Anti-Asian Violence Must Be a Bigger Part of America’s Racial Discourse
Alexander Chee and Cathy Park Hong on how the pandemic has cracked open discrimination against Asian American communities
In the fall of 2019 I received an email from the poet and critic Cathy Park Hong telling me she had written an essay collection, Minor Feelings: An Asian American Reckoning. She asked me to read it and consider it for a blurb. I receive roughly three or four requests like this on most weeks, sometimes as many as three or four a day, but I am a fan of Hong’s, and I remembered her indelible 2014 essay on whiteness and the avant-garde in poetry. If a collection from her meant more of that, I knew I wanted to see it. Her description of her book also caught at me: “Minor Feelings is a collection of essays where I try to, as honestly as I can, deal with the inner life and politics of Asian Americans, an identity that is often unmentioned in the national discourse about race.”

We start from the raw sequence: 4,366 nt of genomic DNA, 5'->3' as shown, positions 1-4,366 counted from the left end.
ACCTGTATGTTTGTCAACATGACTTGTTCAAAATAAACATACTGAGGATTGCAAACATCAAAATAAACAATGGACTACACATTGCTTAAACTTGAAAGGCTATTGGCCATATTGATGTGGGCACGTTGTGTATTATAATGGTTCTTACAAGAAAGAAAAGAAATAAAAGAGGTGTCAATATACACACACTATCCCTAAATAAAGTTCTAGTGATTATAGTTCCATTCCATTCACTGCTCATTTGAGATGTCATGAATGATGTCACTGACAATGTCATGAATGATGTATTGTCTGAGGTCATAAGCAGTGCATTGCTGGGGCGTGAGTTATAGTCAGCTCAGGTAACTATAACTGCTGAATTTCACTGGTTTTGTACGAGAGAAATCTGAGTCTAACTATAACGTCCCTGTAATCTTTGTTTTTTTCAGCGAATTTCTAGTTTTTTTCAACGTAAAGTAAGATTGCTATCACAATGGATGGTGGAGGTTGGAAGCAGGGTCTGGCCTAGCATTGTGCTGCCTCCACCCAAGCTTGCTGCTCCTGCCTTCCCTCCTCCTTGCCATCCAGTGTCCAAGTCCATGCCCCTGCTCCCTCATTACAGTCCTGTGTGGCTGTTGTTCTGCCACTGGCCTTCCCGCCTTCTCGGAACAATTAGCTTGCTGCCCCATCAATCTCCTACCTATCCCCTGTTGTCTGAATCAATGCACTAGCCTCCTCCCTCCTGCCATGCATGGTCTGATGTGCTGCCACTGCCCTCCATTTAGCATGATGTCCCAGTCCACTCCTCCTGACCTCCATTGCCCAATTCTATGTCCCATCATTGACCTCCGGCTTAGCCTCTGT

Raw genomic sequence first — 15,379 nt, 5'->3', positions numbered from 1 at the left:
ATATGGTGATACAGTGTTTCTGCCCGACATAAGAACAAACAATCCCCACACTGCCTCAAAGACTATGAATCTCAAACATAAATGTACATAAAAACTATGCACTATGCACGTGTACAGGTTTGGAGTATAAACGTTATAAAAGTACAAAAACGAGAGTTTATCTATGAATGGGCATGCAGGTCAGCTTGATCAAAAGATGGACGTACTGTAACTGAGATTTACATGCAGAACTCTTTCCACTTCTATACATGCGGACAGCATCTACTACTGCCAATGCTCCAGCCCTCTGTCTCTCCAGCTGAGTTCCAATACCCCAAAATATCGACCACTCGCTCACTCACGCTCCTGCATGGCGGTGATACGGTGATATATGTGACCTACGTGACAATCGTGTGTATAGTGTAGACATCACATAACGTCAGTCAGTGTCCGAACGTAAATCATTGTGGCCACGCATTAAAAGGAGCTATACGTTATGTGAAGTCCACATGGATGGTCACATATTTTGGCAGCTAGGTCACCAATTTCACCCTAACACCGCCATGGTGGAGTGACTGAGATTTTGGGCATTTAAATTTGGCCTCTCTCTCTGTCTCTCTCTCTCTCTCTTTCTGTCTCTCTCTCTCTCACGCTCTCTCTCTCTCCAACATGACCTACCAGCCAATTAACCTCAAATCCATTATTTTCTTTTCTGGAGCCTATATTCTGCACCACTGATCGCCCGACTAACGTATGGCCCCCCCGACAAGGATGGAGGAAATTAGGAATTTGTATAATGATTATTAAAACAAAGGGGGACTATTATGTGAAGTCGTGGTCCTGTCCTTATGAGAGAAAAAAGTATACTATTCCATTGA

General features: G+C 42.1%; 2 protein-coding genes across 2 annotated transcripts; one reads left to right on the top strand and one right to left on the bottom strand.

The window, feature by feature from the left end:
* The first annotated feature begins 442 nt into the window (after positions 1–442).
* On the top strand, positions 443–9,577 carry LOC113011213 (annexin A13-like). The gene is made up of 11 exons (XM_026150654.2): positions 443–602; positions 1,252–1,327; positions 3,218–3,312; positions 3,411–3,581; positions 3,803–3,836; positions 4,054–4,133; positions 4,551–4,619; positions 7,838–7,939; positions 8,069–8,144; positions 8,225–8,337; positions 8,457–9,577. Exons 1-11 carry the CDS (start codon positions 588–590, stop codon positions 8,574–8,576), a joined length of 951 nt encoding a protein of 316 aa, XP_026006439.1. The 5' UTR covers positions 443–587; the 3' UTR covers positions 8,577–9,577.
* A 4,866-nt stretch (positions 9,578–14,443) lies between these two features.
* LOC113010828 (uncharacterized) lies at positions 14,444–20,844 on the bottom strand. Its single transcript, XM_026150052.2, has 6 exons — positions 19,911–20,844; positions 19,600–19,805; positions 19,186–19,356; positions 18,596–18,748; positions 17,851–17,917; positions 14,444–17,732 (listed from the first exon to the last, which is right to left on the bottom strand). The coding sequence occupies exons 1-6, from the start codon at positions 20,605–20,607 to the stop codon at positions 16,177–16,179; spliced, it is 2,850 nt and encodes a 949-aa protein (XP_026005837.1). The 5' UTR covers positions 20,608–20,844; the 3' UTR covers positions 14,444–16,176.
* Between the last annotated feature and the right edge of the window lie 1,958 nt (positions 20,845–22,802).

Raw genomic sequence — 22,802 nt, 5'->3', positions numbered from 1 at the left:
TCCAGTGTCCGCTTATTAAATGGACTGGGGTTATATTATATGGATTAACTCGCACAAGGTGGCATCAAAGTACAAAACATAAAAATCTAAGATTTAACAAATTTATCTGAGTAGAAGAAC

None of my anticipation prepared me for the powerful reading experience that followed. The first essay, “United,” begins with a feeling — her sense of a tic in her face, a tingle no one around her could see but that she was sure was there. This becomes a way of understanding herself as an Asian American writer, the “vague purgatorial status” of being the “carpenter ants of the service industry, the apparatchiks of the corporate world,” whose only defense from racial self-hatred “is to be hard on yourself, which becomes compulsive, and therefore a comfort, to peck yourself to death.” Observations like this, delivered in passing on the way to her larger points — the essay is ultimately about the figure of David Dao, the Vietnamese man violently dragged from a United Airlines flight — all of this took time to absorb. As I went on, each page articulated at least one thing I had either suspected or knew but had never quite said aloud or written down.